Get-AuthenticodeSignature | Taking on PowerShell one cmdlet at a time | Weekly Blog

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This is a part of an on-going blog series written by Adam Gordon. Each week, Adam will walk you through a PowerShell command, showing you when and how to use each one. This week, Adam covers Get-AuthenticodeSignature.

When to use Get-Authenticode Signature?

The Get-AuthenticodeSignature cmdlet gets information about the Authenticode signature for a file or file content as a byte array.

If the file is not signed, the information is retrieved, but the fields are blank.

What version of PowerShell am I using for this blog?

Get the PowerShell Version from your machine:

$PSVersionTable

This command shows you the PowerShell version information on your machine.

How to use Get-AuthenticodeSignature?

Get the Authenticode signature for a file:

Get-AuthenticodeSignature -FilePath “C:\Windows\Regedit.exe”

The Get-AuthenticodeSignature cmdlet gets information about the Authenticode signature for the Regedit.exe file. It uses the -FilePath parameter to specify the file.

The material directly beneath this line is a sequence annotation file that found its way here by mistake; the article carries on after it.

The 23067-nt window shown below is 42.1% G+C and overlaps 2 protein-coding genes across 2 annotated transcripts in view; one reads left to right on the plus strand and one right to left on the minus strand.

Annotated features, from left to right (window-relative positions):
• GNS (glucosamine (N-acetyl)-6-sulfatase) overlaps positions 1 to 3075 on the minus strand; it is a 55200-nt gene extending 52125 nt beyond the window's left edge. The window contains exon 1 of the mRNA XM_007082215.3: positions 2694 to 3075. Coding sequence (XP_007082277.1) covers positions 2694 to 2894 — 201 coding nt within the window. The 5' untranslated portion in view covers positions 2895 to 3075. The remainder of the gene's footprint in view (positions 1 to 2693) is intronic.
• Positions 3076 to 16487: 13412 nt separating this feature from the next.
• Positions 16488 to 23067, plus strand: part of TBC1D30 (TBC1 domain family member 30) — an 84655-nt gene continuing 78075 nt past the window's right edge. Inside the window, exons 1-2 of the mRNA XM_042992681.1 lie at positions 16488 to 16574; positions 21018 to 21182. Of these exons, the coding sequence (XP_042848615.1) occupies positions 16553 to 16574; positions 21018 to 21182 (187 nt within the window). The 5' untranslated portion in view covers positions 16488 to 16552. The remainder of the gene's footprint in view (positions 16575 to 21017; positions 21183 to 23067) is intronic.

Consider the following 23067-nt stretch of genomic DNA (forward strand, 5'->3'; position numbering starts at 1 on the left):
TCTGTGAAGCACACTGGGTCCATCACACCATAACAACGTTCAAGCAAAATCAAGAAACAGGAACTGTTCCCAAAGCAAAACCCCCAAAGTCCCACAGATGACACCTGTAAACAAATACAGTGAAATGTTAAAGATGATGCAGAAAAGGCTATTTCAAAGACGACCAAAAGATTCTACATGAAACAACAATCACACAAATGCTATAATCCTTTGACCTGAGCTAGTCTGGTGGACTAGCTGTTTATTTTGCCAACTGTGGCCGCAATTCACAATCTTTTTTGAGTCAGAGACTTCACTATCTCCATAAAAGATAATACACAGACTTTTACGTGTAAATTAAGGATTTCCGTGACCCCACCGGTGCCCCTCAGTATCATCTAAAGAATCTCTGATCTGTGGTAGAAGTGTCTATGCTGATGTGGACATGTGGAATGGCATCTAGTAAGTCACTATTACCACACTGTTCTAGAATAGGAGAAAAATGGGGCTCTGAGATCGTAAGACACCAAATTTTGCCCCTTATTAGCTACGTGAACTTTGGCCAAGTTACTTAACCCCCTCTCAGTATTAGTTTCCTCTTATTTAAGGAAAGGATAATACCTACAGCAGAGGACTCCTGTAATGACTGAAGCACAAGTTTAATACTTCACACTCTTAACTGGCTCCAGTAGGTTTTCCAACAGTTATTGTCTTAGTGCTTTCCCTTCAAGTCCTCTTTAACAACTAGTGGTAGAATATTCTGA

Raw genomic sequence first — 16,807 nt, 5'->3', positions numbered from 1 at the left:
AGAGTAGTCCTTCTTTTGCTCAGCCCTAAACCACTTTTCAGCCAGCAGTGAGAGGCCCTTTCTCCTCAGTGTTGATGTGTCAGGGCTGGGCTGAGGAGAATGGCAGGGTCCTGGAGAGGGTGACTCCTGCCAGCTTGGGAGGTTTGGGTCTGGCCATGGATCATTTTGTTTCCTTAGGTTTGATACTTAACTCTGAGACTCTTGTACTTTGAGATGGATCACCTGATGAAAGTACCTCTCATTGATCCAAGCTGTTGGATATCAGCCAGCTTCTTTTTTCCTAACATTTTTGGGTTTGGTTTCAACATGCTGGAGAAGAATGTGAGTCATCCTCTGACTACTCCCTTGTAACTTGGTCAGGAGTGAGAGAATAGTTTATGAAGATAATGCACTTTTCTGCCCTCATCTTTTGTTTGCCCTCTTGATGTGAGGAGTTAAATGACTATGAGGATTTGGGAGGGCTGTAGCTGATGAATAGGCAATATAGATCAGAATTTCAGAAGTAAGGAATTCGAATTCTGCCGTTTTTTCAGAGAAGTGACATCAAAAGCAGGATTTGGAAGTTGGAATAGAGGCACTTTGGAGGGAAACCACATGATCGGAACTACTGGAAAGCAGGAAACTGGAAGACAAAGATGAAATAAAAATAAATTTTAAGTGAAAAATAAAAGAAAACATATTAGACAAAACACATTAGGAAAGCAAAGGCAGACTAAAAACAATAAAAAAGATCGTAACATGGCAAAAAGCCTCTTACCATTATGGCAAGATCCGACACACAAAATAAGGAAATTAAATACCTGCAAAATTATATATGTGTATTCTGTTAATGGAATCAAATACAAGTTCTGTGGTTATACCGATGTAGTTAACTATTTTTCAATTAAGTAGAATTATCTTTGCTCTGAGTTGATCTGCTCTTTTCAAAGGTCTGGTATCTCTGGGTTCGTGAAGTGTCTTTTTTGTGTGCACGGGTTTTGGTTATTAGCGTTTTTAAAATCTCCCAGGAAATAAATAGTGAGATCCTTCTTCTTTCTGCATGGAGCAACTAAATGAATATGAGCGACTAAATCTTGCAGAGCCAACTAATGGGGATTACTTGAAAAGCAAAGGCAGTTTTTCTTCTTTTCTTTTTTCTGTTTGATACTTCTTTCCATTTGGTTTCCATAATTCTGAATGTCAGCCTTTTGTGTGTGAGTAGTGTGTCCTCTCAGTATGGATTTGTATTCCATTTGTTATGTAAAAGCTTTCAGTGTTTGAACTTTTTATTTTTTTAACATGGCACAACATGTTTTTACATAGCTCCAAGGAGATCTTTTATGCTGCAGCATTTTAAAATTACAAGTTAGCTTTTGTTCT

Get only valid Authenticode signatures for multiple files:

Get-ChildItem $PSHOME\*.* | ForEach-object {Get-AuthenticodeSignature $_} | Where-Object {$_.status -eq “Valid”}

This command lists all of the files in the $PSHOME directory that have a valid Authenticode signature. The $PSHOME automatic variable contains the path to the PowerShell installation directory.

The command uses the Get-ChildItem cmdlet to get the files in the $PSHOME directory. It uses a pattern of . to exclude directories (although it also excludes files without a dot in the filename).

The command uses a pipeline operator (|) to send the files in $PSHOME to the ForEach-Object cmdlet, where Get-AuthenticodeSignature is called for each file.

The results of the Get-AuthenticodeSignature command are sent to a Where-Object command that selects only the signature objects with a status of Valid.

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